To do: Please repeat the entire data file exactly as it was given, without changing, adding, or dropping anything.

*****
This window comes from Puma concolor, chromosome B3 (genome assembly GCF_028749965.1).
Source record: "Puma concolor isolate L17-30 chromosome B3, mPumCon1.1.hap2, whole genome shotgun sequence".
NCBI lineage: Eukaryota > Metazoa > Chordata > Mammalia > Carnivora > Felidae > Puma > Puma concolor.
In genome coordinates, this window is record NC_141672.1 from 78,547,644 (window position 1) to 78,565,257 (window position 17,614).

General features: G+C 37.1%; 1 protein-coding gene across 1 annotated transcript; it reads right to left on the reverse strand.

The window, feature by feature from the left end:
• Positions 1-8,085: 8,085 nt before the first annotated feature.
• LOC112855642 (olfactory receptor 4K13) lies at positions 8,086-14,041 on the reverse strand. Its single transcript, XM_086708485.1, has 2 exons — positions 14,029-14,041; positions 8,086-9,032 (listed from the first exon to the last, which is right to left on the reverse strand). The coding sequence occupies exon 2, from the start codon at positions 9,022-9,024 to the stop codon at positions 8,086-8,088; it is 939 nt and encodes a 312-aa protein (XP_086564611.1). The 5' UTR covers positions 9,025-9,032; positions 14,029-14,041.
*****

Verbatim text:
This window comes from Puma concolor, chromosome B3 (genome assembly GCF_028749965.1).
Source record: "Puma concolor isolate L17-30 chromosome B3, mPumCon1.1.hap2, whole genome shotgun sequence".
NCBI lineage: Eukaryota > Metazoa > Chordata > Mammalia > Carnivora > Felidae > Puma > Puma concolor.
In genome coordinates, this window is record NC_141672.1 from 78,547,644 (window position 1) to 78,565,257 (window position 17,614).

General features: G+C 37.1%; 1 protein-coding gene across 1 annotated transcript; it reads right to left on the reverse strand.

The window, feature by feature from the left end:
• Positions 1-8,085: 8,085 nt before the first annotated feature.
• LOC112855642 (olfactory receptor 4K13) lies at positions 8,086-14,041 on the reverse strand. Its single transcript, XM_086708485.1, has 2 exons — positions 14,029-14,041; positions 8,086-9,032 (listed from the first exon to the last, which is right to left on the reverse strand). The coding sequence occupies exon 2, from the start codon at positions 9,022-9,024 to the stop codon at positions 8,086-8,088; it is 939 nt and encodes a 312-aa protein (XP_086564611.1). The 5' UTR covers positions 9,025-9,032; positions 14,029-14,041.